The Life & Influence of Eliza Schuyler-Hamilton By: Amy Silva

What is Influence?

First & foremost, one who is "influential" in my own terms is one whose actions leave a lasting effect through history as well as on people throughout. Whether we've heard Alexander Hamilton's name at some point in our lives or another, we've seen his face depicted on a $10 bill in remembrance of what he's done for our country's banking, Treasury Department, etc. Very little know about the efforts made by his wife before and after his early death.

Eliza Schuyler Hamilton by Ralph Earl, painted 1787

As a child, Eliza lived comfortably under the parenthood of Revolutionary War General Philip Schuyler, and was described as having a "strong character with depth and warmth...glowing underneath, bursting through at times in some empathetic expression." Determined and with strong faith, these aspects shone through in her later life and marriage to Hamilton. She would need this during their marriage, as Alexander was often turning to work nonstop (which she would sometimes assist in political writing, correspond with heads of state, draft essays, etc), placing both in the public eye when caught in political scandals.

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"The Reynolds Pamphlet," Maria Reynolds, & Alexander Hamilton

One of such scandals happens to be the first major recorded sex scandal in American history between Eliza's husband Alexander, and Maria Reynolds - a 23 year old woman manipulated into seducing Hamilton by her husband in hopes of earning money. This money was paid, and to cast off accusations from Thomas Jefferson of stealing government funds, Hamilton wrote and published a 95 page pamphlet (The Reynolds Pamphlet) telling of his meetings with Maria over the course of a summer while his wife an children were vacationing in Albany (complete with letters sent between the two). This, of course, would humiliate both Eliza and Alexander, and though she was devastated to learn about this, Eliza would later forgive her husband for committing adultery.

"Her efforts made it easier to research Alexander's life, because after his death, his enemies were in power. Elizabeth was working against the political system and time - time itself."

Eliza had the heart to forgive him so much that after he passed away due to the infamous duel between himself and Aaron Burr, that the next 50 years she would live without her beloved husband would be spent trying to recover and bring into light all of his written works and rebuild his shattered reputation. All this while outliving all of her 14 siblings and paying off Alexander's debts - even losing their house in an auction (soon bought back). She would speak out against critics who made a bad name out of Hamilton, granting him credit for being the author of George Washington's Farewell Address when it was lost, not James Madison, who had in fact written only the earlier draft. For an entire decade after Hamilton's death, Elizabeth and her son James Alexander scrounged together all of his papers and hunted relentlessly for an editor so they could be rightfully published. Legacy was an extreme importance to Alex in his life, constantly worried if he would be remembered for doing well and serving America. Author of Alexander's biography, Ronald Chernow has confirmed that without Eliza's efforts, any legacy at all for Hamilton would be very difficult to find. The countless pages of his work were finally published in 1861. In fact, Elizabeth was so devoted to her husband's writings that she carried the pieces of a sonnet she wrote her in a locket from early marriage onward.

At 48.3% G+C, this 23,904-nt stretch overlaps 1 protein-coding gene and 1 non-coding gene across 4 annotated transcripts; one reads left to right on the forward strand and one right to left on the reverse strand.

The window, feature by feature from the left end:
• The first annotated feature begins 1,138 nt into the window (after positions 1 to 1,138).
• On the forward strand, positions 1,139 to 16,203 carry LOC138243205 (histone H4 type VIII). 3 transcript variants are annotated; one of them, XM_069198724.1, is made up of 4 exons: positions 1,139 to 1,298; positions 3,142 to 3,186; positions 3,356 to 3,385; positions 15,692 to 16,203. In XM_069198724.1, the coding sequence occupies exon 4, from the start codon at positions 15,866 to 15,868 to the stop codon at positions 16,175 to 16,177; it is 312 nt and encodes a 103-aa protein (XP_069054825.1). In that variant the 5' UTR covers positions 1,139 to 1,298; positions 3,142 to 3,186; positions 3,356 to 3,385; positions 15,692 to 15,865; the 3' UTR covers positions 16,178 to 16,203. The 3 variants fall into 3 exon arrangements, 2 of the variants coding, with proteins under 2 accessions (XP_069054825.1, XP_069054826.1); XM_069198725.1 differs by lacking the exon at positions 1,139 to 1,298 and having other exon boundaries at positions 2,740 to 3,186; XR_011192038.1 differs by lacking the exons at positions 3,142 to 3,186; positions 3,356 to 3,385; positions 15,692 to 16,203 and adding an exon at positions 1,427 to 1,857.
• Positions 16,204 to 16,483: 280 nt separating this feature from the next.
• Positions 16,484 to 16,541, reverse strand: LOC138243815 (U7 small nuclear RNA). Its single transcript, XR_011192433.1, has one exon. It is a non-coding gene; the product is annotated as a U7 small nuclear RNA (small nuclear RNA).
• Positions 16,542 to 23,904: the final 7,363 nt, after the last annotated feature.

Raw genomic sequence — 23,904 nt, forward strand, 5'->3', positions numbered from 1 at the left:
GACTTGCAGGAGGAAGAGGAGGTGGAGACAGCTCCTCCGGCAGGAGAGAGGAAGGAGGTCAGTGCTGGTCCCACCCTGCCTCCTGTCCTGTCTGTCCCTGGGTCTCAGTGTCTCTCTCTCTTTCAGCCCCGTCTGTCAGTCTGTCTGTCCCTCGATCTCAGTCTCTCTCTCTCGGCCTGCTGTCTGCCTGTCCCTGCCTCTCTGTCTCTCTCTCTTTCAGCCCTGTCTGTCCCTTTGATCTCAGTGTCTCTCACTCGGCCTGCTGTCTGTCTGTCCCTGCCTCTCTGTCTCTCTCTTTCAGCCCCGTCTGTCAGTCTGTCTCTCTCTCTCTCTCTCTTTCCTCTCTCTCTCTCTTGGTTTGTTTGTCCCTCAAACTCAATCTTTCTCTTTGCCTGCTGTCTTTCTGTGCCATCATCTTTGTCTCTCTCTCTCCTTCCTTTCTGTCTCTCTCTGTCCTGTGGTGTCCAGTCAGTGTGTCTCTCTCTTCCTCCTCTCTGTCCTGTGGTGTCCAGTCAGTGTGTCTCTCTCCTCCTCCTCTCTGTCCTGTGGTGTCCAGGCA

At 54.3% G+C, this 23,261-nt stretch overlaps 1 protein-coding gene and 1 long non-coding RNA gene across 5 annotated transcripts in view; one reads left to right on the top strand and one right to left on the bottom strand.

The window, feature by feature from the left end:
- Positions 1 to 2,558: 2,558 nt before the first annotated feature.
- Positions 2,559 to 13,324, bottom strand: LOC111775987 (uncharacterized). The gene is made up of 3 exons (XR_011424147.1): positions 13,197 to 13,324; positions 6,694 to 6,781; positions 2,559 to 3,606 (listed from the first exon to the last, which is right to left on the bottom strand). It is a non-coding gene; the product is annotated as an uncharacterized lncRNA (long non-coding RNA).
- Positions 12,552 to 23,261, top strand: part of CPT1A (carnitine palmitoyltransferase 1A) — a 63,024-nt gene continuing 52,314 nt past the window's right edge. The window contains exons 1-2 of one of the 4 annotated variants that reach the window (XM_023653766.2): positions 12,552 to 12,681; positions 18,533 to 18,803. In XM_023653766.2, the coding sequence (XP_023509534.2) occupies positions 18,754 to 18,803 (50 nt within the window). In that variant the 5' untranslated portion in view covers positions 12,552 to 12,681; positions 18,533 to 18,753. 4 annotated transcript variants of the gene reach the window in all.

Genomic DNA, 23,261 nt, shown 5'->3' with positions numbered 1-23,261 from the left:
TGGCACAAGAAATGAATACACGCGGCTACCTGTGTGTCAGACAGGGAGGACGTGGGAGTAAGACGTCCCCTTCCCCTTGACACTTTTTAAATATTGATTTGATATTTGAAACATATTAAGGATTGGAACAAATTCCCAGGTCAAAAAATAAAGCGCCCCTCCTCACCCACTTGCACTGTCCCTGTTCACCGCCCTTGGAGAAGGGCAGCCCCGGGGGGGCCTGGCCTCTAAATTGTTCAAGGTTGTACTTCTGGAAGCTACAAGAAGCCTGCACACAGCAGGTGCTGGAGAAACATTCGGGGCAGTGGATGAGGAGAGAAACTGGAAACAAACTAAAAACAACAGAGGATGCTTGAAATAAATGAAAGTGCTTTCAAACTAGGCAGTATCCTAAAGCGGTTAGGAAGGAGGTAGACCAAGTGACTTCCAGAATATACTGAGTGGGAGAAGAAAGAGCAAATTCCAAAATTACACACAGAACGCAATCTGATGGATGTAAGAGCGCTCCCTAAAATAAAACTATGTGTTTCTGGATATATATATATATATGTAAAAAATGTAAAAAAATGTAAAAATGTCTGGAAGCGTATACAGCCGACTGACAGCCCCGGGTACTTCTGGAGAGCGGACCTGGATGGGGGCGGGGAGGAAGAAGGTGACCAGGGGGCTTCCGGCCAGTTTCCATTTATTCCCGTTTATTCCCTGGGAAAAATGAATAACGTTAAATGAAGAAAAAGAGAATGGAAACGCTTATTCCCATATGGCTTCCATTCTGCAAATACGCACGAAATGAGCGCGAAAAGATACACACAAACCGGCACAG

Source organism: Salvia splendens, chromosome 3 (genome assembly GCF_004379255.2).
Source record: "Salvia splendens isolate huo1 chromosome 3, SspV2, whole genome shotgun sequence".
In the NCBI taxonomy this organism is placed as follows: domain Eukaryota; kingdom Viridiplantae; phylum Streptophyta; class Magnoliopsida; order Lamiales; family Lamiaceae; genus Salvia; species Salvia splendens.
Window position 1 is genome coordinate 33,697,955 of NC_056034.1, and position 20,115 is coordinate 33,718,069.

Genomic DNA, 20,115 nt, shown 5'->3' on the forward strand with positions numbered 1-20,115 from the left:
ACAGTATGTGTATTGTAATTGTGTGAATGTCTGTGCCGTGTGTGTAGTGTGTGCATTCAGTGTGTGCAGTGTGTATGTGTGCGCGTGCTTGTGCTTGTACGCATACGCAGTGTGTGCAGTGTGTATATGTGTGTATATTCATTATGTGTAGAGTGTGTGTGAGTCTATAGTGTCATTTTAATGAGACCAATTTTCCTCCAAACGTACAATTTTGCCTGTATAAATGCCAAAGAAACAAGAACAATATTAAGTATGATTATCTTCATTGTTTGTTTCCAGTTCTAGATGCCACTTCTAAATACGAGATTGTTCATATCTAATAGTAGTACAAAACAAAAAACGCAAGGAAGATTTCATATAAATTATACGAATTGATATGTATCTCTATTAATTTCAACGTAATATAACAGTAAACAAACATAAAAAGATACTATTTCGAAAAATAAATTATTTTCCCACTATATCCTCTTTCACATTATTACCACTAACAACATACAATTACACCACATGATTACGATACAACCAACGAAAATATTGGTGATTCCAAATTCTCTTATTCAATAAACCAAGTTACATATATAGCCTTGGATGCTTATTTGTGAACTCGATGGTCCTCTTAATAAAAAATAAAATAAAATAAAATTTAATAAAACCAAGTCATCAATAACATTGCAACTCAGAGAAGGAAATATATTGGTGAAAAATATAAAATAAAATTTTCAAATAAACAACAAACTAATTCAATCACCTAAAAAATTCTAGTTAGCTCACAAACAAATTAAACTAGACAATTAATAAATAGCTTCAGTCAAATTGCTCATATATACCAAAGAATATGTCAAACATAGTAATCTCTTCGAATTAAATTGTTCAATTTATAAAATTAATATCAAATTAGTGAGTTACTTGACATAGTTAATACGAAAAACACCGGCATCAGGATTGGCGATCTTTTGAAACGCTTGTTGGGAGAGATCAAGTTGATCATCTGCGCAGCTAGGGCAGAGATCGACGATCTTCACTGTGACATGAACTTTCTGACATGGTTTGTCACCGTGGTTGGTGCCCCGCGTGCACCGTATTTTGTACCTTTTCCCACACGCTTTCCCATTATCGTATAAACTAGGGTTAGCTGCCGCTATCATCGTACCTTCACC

Washington Monument at National Mall

President George Washington was a mentor and father figure to Alexander in his life, and a great friend to Elizabeth over the years. Her effort did not stop at her husband's legacy alone, but it was put into Washington's as well. She assisted in helping former First Lady Dolley Madison raise funds in Washington D.C. to erect the monument we know now in his honor when she was in her nineties.. Despite growing up around slavery (her father was a slave owner), Eliza also spoke out against slavery. Whether intentional or not, this could be seen as a nod to Hamilton's very best friend, John Laurens, who made an effort to create the first black battalion for the Battle of Yorktown in 1781.

Graham Windham orphanage, formerly Orphan Asylum Society in NYC
“My Maker has pointed out this duty to me, and has given me the skill and inclination to perform it.”

After two years being widowed in 1806, Eliza established the first private orphanage in New York City, a still lasting act of kindness to her husband who was a suffering orphan himself before he was able to immigrate to America. Along with many other women, she founded the Orphan Asylum Society and was appointed its vice president. In 1821, she was then made its president and aided in the lives of many children as they grew up. For 27 years, she acted as the president of the orphanage until she went to live with her daughter (Elizabeth Holly) who was recently widowed in Washington D.C. Altogether, Eliza has been working with the organization nonstop for 42 years.

Elizabeth "Betsy" Hamilton, age 94, and her grave beside Alexander's in Trinity Church

It has been noted by historians and researchers alike that Eliza was active in her charity work until her last breath, forming a forgotten legacy of her very own through her efforts to preserve those of others. She died at the old, and advanced age of 97 in Washington D.C. on November 9, 1854, and was buried beside her husband and sister, Angelica in the graveyard of Trinity Church in New York City.

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